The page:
• The BBI report is premised on addressing the country's challenges as outlined in the nine issues of the joint communique.
• The most important recommendation the task force came up with was that of the creation of the position of Prime Minister
The Building Bridges Initiative report was launched on Wednesday at the Bomas of Kenya, a day after it was formally handed over to President Uhuru Kenyatta, former Prime Minister Raila Odinga, and Deputy President William Ruto.
There was a lot of political drama, sideshows and hubris at the event, with each politician showing their might and level of control on the framework of things. However, that is a matter for another day. I want us to focus our imagination on the future of our country since the factory settings of the African nation-state are defective and need constant recalibration.
The BBI report is premised on addressing the country's challenges as outlined in the nine issues of the joint communique — lack of national ethos, rights and responsibilities of citizenship, ethnic antagonism and competition, divisive elections, representation, inclusivity, shared prosperity, corruption, devolution, safety and security.
The most important recommendation the task force came up with was that of the creation of the position of Prime Minister from the majority party or coalition, a position that I presented to the committee at KICC. The one-man-one-vote democratic principle of electing the president that some of us championed has also been upheld.
This combination will in effect create three positions at the top of the country’s leadership to help distribute power. The first runners up in the presidential election will become the leader of the official opposition in the National Assembly with a shadow Cabinet. Further, Cabinet ministers will be both from MPs and technocrats, with ministers of state (Deputy Ministers) being MPs as well. IEBC commissioners shall be appointed from amongst political party nominees and the chairman will have executive authority after the current team has been sent packing.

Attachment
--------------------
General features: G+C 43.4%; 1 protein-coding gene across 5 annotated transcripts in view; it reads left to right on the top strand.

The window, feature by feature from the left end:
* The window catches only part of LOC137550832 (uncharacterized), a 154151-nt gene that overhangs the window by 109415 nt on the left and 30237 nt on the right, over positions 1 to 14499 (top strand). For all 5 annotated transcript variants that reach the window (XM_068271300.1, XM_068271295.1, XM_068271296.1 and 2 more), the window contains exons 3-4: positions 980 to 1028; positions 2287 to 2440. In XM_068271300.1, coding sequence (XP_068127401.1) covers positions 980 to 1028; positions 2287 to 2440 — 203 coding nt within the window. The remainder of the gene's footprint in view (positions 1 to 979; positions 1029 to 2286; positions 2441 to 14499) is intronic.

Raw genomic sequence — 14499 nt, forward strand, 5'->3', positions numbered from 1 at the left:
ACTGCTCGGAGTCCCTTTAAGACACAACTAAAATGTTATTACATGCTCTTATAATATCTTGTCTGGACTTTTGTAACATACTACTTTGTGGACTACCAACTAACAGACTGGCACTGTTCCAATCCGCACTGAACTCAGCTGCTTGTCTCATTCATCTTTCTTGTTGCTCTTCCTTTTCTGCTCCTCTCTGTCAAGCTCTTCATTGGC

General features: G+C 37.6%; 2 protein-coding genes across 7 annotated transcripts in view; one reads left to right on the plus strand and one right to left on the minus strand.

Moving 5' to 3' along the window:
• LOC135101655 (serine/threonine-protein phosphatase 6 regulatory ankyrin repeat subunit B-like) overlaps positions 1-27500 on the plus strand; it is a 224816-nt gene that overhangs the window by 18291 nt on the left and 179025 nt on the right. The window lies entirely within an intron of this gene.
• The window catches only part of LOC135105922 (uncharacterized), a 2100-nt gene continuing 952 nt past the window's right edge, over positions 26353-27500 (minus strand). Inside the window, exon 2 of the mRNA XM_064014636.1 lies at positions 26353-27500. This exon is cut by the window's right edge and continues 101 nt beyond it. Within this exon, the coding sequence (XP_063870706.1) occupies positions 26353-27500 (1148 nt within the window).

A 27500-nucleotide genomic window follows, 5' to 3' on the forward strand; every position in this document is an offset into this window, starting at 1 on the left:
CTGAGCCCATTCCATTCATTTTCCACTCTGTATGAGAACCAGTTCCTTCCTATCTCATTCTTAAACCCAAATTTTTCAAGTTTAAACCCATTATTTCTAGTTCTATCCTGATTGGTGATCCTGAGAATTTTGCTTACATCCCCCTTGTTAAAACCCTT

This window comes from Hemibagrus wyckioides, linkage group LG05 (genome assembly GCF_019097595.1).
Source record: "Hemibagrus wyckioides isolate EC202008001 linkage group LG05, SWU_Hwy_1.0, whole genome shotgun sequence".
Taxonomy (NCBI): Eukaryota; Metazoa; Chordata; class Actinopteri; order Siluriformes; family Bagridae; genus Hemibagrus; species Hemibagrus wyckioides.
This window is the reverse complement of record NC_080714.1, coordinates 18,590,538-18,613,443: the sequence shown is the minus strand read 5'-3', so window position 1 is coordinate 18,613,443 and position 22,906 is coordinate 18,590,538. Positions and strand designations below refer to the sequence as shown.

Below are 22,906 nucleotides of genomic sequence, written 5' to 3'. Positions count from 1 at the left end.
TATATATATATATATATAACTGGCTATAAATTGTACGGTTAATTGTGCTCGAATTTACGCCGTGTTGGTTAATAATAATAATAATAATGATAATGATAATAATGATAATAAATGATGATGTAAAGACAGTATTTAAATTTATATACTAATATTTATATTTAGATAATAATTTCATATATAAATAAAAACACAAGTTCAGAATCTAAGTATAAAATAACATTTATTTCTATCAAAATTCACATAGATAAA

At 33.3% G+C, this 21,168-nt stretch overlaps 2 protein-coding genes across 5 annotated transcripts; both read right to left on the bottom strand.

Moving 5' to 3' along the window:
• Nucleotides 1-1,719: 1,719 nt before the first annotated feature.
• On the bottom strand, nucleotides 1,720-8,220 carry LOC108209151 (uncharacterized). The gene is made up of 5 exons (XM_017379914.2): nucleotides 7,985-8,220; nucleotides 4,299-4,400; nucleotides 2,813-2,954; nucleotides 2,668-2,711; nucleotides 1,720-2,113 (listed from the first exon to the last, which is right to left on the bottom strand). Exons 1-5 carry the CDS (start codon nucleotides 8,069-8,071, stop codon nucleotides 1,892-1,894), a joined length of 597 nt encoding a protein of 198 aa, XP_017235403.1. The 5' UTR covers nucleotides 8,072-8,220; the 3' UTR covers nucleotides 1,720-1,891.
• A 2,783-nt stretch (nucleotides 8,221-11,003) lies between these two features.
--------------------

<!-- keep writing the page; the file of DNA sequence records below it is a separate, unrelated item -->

Essentially, this is exactly the old constitutional order, coupled with the agreements of both the 1997 IPPG between President Daniel Moi and the then opposition parties, and the National Accord of 2008 between Mwai Kibaki and Raila Odinga.
The other aspect is devolution, as introduced by the 2010 Constitution as a means of decentralising resources and power with the aim of reducing competition for the prized trophy that is the presidency.
However, this appears not to be the case, because we over-devolved to 47 odd units against the initial 14 in the Bomas Draft. We, therefore, need to critically ask ourselves whether these proposals will help us to truly resolve our shared problems towards shared prosperity.
First, expanding the executive is important as it helps quell the competition of the presidency, especially amongst the big five ethnopolitical formations of Gema, Kalenjin, Luo, Luhya and Kamba, who constitute 88 per cent of voters.
Ministers and their deputies will be distributed in a similar manner. However, due to the politics of patronage, this will weaken the independence of Parliament to effectively oversight the Executive. To cure this, the Senate needs to be made the Upper House to provide for proper checks and balances to the national and county governments to avoid what I call bicameral unicameralism. This is whereby instead of having one Parliament with two Houses, we will have what would look like two parliaments, one for the national and another for county governments.
The other concern is whether the position of the official opposition leader in Parliament will help to resolve the constant political bickering. My take is that though not in full, it is a far much more superior way of dignifying the alternative government rather than the prevailing scenario.
On the proposal that IEBC commissioners be from political parties, we have been here before. In the run-up to the 2007 General Election, President Kibaki appointed ECK commissioners unilaterally against the IPPG agreement that had midwifed the most peaceful general election in 2002.
However, it also took the concession of Uhuru Kenyatta as the first runners up for this to be achieved. There is, therefore, need for a thorough examination of the electoral process to ensure impartiality and safeguards against competing individuals wanting to compromise the system to their advantage as has been witnessed from the primaries to the presidential elections.
A sense of results predictability despite narrow margins is desirable as is the case of Ghana, whereby a candidate wins with less than one percent of the vote and there is no violence.
Finally, we need to agree on a bill that is least acrimonious either through a referendum or preferably through a parliamentary initiative.
The latter will be limited to the expansion of the executive since most of the other issues will require a referendum, including far-reaching reforms such as improving on the implementation of the representation and rights of persons with disabilities. Any of the processes shouldn’t be divisive as was the case in 2005, since doing so will still produce winners and losers.
The ball is now squarely on the nature of the bill that shall be drafted and the pathway for approval, either before or during the 2022 general elections. The struggle for a better Kenya continues.